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50 wines to try before you die! - Our eighth wine - Sela, Bodegas Roda, Rioja 2015/16 75cl

£19.95 PER BOTTLE £215.00 PER CASE


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VINTAGE: 2015/16
APV: 14.5%
GRAPE VARIETIES: Tempranillo/Tinta Roriz
FOODS: roast red meats, hard cheeses.
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50 wines to try before you die! - Our eighth wine - Sela, Bodegas Roda, Rioja 2015/16 75cl

Once considered at the vanguard of the modern Rioja movement, Bodegas Roda is now considered the most 'classic' of the modernist Rioja producers. Roda's vineyards consist of 28 blocks of old Tempranillo, Graciano and Garnacha vines in the heart of the Haro overlooking the Ebro River. It is the mix of Atlantic, Continental and Mediterranean climates here that give Roda wines their distinct characteristics. Sela is the baby of the Roda stable - 2013 is only the sixth vintage - but is produced with the same care and precision as all Roda wines. Clean nose bursting with aromas of cherry fruit, redcurrants and blackberries. The palate is elegant, accessible, spicy and fresh with a well-integrated and persistent finish. A crowdpleaser. A well-priced entry level cuvée and a great introduction to the Roda estate. Drink now-2020.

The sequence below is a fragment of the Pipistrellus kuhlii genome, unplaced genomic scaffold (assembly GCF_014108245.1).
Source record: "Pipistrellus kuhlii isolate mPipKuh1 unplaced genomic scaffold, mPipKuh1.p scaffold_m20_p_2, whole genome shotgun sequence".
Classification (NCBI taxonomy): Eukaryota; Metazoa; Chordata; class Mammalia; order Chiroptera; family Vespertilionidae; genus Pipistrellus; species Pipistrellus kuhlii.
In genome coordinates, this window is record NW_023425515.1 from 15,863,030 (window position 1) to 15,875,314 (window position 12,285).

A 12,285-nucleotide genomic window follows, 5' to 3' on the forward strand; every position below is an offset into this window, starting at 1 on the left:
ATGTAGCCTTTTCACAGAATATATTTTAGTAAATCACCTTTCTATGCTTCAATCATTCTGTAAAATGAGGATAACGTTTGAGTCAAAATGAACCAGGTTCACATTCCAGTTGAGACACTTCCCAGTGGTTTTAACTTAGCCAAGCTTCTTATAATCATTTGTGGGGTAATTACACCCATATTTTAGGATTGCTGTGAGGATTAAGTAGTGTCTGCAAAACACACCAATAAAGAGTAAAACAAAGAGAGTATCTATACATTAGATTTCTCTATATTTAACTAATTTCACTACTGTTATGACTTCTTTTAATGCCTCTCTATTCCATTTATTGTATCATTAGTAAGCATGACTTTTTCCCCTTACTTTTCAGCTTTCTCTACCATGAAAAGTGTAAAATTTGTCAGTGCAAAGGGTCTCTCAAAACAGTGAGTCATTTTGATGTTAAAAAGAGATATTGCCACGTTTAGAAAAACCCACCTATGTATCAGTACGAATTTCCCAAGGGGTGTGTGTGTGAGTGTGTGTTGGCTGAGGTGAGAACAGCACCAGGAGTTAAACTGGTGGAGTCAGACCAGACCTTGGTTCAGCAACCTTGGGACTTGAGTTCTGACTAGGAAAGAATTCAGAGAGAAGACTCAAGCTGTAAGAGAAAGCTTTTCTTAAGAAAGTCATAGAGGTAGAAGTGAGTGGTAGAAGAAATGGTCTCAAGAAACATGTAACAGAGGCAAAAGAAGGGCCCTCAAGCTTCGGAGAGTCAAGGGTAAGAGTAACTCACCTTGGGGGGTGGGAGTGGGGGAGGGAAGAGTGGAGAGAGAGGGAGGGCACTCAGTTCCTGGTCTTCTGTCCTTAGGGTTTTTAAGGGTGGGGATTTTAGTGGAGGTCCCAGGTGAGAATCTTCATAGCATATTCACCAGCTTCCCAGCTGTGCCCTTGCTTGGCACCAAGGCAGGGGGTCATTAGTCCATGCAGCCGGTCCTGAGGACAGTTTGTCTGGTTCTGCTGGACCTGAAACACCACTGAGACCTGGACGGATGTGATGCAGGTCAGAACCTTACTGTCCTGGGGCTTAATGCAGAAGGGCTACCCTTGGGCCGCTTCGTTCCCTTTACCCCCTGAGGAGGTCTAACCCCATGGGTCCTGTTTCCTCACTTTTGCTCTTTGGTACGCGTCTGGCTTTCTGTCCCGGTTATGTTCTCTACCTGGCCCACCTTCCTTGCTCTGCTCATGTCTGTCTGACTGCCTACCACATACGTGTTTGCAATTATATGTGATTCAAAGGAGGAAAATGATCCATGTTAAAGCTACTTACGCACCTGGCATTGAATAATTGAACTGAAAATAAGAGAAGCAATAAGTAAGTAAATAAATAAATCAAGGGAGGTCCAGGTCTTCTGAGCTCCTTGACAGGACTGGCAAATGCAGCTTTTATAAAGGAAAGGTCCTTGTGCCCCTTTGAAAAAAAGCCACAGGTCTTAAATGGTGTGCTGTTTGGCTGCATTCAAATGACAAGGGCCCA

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At first glance, the many appellations of Spain‘s and Portugal‘s top red wines are based on an equal number of obscure local grapes. What do the Tinta Roriz of the Douro, Aragónez of the Alentejo, Ull de Llebre of Penedès, Tinta del Toro of Toro, Cencibel of Valdepeñas and Tinto Fino in Ribera del Duero have in common? They‘re all genetically the same grape. Thought to have existed in Northern Spain since antiquity, it is there making up the blends in almost all of the Iberian Peninsular‘s great red wines, even to some extent, Port. As Rioja is Spain‘s most successful liquid export, it is understandable that their name for this ubiquitous variety is the one the world has become familiar with. The name comes from its ripening habits; Temprano means ‘early‘, as Tempranillo tends to beat the other Rioja black grapes to the winery by around two weeks. Its thick skins give wines deep colour and longevity, but it doesn‘t race to high levels of potential alcohol like many of its Spanish peers. With an appealing range of uncomplicated flavours and an affinity with oak, it is rapidly being eyed by winemakers in other warm parts of the world, particularly Australia.

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